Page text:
Joy at Ormiston Venture Academy over �8m grant
STAFF and students at Gorleston’s Ormiston Venture Academy are celebrating news that the school is to receive �8m from the Department for Education for a revamp.
Principal Nicole McCartney said she had told students on Wednesday and they were thrilled at the news.
The funding announcement has come as a major lift for the school, which took over from Oriel High in September, as it was thought the state of the economy would delay any major work.
Ms McCartney said: “The country is in a precarious position and we were prepared to make do because a lot of people are having to do that. We are extraordinarily delighted that �8m has come through.”
She said planning, involving consultation with staff, students and the wider public, would begin straightaway although the timetable for building work was still being decided.
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She said: “It will be about making sure the school is prepared for 21st century learning and ensuring the resources are there to do it.”
She said a prime objective would be to build on the school’s position as a community hub and they would be looking at what facilities might be possible, such as leisure centres, creches or health centres.
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“As the saying goes, it takes a village to raise a child and we want to make sure there is strong interaction between students and the community,” she said.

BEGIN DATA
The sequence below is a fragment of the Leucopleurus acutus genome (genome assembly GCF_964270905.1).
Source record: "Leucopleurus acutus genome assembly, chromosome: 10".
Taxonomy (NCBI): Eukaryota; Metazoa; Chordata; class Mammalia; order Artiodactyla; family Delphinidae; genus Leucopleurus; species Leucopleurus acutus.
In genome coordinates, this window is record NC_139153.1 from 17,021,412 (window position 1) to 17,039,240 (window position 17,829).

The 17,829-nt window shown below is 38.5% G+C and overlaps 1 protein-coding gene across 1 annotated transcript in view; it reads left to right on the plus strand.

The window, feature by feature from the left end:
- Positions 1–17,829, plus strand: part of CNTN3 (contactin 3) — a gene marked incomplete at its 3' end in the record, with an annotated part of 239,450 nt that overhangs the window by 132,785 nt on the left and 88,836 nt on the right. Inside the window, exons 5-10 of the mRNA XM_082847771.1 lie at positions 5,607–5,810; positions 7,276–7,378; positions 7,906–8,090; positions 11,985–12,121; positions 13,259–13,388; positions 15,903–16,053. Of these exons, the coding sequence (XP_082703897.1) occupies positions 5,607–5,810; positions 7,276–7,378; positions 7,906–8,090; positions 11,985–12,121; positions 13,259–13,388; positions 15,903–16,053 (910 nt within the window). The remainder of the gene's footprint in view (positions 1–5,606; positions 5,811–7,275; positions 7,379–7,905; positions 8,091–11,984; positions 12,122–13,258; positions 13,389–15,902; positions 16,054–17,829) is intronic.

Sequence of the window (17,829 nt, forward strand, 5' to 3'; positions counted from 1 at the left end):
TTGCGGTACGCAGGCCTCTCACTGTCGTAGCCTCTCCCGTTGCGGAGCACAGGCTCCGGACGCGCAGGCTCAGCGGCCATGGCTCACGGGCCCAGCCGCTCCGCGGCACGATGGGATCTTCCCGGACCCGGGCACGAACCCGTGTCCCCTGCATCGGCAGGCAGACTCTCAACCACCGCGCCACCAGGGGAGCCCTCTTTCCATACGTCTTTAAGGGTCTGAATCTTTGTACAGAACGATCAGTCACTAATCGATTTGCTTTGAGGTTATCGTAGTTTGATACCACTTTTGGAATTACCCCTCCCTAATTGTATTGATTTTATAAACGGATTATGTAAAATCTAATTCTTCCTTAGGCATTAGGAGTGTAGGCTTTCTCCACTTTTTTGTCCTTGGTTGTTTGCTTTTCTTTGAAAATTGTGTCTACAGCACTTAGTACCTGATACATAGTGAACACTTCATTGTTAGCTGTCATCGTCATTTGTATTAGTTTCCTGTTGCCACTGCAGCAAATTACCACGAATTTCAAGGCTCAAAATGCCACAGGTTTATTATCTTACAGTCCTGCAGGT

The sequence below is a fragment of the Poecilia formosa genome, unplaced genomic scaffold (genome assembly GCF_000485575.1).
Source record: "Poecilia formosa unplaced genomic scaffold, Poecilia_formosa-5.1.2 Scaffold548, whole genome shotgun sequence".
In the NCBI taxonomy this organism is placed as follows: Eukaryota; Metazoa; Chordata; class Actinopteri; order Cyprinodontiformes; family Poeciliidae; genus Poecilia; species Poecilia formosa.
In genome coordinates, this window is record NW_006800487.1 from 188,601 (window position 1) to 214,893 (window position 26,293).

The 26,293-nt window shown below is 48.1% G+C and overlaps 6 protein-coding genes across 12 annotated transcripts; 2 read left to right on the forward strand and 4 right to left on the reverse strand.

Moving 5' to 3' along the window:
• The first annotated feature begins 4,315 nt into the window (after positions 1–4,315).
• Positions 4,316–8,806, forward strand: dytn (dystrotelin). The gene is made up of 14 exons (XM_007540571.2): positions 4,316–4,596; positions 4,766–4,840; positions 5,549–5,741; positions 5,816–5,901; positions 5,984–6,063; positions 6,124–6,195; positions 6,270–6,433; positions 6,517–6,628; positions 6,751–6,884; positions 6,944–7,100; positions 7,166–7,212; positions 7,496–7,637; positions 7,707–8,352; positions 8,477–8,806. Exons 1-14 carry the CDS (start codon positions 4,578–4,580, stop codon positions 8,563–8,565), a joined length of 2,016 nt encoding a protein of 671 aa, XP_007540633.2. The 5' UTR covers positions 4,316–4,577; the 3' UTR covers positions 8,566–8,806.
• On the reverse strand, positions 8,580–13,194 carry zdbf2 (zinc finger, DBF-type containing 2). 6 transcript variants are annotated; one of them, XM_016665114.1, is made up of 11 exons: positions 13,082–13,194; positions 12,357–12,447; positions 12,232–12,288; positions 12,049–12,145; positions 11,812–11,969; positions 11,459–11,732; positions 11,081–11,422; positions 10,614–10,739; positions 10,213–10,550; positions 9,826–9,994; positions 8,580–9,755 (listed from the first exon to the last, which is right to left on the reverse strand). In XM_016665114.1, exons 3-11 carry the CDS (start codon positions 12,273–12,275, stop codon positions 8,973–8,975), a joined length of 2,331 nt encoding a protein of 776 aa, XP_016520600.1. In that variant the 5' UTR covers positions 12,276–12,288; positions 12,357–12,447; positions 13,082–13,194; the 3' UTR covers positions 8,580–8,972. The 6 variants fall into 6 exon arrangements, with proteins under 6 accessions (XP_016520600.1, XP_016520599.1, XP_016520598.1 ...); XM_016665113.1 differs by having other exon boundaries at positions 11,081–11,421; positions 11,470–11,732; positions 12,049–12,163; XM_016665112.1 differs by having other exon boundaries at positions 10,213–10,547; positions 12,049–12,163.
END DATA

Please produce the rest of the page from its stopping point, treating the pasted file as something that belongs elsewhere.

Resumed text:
Ms McCartney said technology facilities needed upgrading and building a theatre to capitalise on the school’s strength in creative arts was a possibility.
She said: “Although we have a new sports hall, areas of provision for PE are lacking, for instance, there is no fitness room.”
The �10.5m is part of more than �50m handed out by the Department for Education (DfE) for academy rebuilds in Norfolk – including �18.2m for Thetford Academy, �15m for Ormiston Victory Academy at Costessey and �10.5m for King’s Lynn Academy.
The sums are some way short of the total of more than �100m that was initially expected for complete rebuilds like the one that has been delivered at Norfolk’s first academy, Open Academy at Heartsease in north Norwich.
But it is considerably more than the four were expecting to get, having seen the new coalition government freeze academy funding when it took power in May last year.
Alison Thomas, cabinet member for children’s services at Norfolk County Council, said: “We recognised these areas needed a change to boost aspirations and raise educational achievement and we have been working hard to try to secure funding to transform learning for students.
“This funding allocation is a real boost in what are difficult economic times and we will now begin work to ensure we can deliver fantastic buildings and improvements at these academies.
“As a co-sponsor of the Thetford and King’s Lynn academies, we will also be working with the lead sponsors to explore how we can make the most of the funding available and see how it fits with the ambitious plans for both academies.”